US 349642 A
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(NeModel.) v v v S. F. GIBSON 8v F. M. LAWRENCE.
STOVE DOOR KNOB.
No. 349,642. Patented Sept. 21, 1886.
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UNITED STATES PATENT OFFICE.
SELDEN F.l GIBSON AND FRANKLIN IVI. LAWRENCE, OF PORTLAND, MAINE; SAID LAWRENCE ASSIGNOR OF HIS RIGHT TO VILLIAM H. STEVENS, OF
SPECIFICATION forming-part of Letters Patent No. 349,642, dated September 2l, 1886.
Application filed February 17, 1886. Serial No. 192,247. (No model.)
To all whom it may concern.'
Be it known that we, SELDEN F. GIBSON and FRANKLIN M. LAWRENCE, both of Portland, in the county of Cumberland and State 5 of Maine, and citizens ofthe United States,
have invented an Improvement inStove-Door- Knobs, of which the following description is sufficient to enable those skilled in the art t-o which it, appertains to construct the same, ref- Io erence being had to the drawings, herewith made a part of this specification.
Our invention relates to that class of stoveknobs intended to be non-conductors of heat, so constructed that the samewill remain suffi- I 5 ciently cool to behandled with the naked hand, even when the body of the stove is very hot; and it-consists, more particularly, of a Wooden knob with a metal disk-base, having a metal boss or washer upon one side and a counter- 2o sunk space on the other, with a non-conducting washer, wooden knob, and screw, all as will now be more fully set forth and explained.
The following is a description of our invention sufficient to enable those skilled in the art to construct the saine, reference being had to the drawings, making a part hereof.
OurinIproved knob consists of a metal diskbase of greater diameter than the shank of the wooden knobherei nafter mentioned; but which 3o base may be flat or of such general shape as desired, but having upon the l side to which said Wooden knob is iiXed a circular space countersunk about one-'sixteenth of an inch, corresponding in size to the diameter of the 35 shank of said wooden knob, which countersunk space is filled by an asbestus washer or a washer of any other indestructible non-conductor of heat. We do not confine ourselves to the Ause of a countersunk space in the base, for it may be located in the shank of the wooden knob, or the Washer may be used without any countersunk space. Upon the opposite side of the base, if desired, a boss or washer may be added. kA wooden knob of suitable size, its shank resting against 'the non conducting Washer, is attached tothe base by means of a screw passing through the center of thedevice, which screw also serves to attach the device to the stove. The base, when polished or plated, is ornamental, and serves in some degree to shield the knob from the radiated heat, while the asbestus or nonconducting washer and the material of the knob so prevent the absorption of heat that the knob is at all times cool enough to handle with the naked hand.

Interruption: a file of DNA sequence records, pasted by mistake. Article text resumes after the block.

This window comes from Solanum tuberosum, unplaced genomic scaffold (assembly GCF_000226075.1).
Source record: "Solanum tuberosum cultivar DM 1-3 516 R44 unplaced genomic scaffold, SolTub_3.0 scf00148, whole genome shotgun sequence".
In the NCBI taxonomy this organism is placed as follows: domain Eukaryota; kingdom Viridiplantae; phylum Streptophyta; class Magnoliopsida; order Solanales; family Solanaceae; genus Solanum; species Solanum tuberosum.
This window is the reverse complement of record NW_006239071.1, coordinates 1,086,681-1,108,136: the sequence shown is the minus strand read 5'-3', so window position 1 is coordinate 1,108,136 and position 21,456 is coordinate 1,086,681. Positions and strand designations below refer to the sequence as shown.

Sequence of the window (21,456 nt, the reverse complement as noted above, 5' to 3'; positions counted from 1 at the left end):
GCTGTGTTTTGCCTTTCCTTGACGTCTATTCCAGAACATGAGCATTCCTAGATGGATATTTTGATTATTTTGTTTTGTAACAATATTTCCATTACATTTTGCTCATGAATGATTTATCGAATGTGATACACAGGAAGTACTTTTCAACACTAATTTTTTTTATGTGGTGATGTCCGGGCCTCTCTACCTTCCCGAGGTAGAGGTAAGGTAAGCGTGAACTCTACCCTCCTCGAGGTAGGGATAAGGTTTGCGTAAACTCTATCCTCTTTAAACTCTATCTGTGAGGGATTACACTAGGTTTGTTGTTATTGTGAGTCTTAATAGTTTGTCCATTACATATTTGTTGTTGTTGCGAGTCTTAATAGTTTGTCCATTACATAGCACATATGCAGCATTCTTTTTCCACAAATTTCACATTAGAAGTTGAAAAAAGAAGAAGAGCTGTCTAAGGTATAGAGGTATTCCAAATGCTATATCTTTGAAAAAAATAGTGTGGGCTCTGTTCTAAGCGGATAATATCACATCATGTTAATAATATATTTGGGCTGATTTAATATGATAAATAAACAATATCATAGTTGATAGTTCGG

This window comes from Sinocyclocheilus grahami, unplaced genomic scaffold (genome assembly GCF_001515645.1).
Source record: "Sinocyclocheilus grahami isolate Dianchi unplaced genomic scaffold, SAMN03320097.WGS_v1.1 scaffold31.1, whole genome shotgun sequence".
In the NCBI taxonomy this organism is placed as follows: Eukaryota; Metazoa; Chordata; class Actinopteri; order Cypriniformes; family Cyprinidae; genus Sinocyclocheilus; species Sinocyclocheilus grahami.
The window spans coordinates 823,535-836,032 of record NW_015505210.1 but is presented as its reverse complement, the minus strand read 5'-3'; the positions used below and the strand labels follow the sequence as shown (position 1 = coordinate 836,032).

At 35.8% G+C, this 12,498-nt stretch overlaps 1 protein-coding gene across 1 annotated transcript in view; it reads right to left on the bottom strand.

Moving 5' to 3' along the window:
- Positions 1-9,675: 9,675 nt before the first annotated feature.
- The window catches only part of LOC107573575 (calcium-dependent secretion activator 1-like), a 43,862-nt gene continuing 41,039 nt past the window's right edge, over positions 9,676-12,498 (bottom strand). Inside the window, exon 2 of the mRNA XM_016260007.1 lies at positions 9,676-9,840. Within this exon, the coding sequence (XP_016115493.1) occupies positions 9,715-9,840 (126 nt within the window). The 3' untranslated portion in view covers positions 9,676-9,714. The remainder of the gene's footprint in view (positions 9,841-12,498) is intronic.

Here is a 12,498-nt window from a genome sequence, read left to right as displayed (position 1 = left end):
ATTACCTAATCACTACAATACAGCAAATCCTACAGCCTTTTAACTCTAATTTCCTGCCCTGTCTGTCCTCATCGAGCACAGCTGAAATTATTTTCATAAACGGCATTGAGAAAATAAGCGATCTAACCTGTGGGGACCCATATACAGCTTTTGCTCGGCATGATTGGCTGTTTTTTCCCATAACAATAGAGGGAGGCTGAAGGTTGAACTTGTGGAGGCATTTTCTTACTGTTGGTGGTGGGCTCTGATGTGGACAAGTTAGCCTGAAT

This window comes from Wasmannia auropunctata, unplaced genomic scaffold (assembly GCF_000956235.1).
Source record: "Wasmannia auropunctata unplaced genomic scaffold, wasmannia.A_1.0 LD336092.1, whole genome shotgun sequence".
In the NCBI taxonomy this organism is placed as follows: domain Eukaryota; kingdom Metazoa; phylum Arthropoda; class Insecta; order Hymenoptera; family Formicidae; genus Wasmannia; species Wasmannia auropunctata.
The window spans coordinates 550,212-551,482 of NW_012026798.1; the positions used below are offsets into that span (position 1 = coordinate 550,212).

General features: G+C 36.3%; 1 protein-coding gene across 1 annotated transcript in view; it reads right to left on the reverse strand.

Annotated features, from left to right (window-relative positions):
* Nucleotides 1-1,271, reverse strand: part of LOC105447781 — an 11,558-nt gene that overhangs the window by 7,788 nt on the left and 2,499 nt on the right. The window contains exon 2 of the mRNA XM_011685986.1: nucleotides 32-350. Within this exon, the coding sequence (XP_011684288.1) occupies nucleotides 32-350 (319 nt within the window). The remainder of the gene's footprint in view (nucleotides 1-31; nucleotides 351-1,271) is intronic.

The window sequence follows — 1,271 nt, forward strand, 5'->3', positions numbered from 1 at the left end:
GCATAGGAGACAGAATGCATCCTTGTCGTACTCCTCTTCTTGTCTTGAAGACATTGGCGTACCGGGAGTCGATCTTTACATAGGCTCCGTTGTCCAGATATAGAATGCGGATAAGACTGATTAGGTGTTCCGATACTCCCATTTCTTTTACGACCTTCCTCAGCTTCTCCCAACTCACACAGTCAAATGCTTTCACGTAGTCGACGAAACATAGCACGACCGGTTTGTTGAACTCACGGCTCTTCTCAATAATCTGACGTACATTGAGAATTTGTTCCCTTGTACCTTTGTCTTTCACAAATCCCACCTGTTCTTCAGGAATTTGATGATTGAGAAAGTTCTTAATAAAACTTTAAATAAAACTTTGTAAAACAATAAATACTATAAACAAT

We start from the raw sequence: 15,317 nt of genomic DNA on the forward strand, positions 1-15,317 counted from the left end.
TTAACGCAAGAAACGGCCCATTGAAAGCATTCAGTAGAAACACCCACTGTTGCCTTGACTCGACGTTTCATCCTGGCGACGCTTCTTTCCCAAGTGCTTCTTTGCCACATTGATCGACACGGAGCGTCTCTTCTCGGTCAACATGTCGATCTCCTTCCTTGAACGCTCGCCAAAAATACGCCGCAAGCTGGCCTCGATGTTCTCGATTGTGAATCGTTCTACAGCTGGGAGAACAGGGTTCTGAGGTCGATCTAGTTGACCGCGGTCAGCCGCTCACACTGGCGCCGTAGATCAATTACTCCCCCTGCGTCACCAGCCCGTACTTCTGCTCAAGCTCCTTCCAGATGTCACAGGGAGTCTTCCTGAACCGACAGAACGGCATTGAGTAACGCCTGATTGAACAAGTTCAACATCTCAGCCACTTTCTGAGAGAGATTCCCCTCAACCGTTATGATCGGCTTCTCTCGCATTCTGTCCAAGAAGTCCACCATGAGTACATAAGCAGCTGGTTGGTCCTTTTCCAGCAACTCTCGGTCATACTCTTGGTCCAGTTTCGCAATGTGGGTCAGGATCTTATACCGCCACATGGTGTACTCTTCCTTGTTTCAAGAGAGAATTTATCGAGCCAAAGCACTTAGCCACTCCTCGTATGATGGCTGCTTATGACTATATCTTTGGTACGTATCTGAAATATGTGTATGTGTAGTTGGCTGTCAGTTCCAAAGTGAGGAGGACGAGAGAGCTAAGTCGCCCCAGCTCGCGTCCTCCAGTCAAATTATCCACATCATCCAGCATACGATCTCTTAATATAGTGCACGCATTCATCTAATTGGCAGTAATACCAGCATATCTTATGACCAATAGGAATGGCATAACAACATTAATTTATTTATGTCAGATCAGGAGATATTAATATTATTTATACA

In the drawings, Figure 1 shows a transverse section of the complete knob; Fig. 2, a perspective view; Fig. 3,. the face of the diskbase with the countersunk space.
A is the knob; B, the space for the insertion of the non conducting washer; O, the disk-base; D, the washer; E, the screw.
We claim'- The combination'of a wooden knob with a metal disk-base having ametal boss or washer upon one side and a countersunk space on the other, with a non-conducting washer, wooden knob, and screw, substantially as described and set forth.
SELDEN F. GIBSON. FRANKLIN M. LAVVRENOE. Attest:
WILIsUR F. LUNT, WILLIAM H. STEVENS.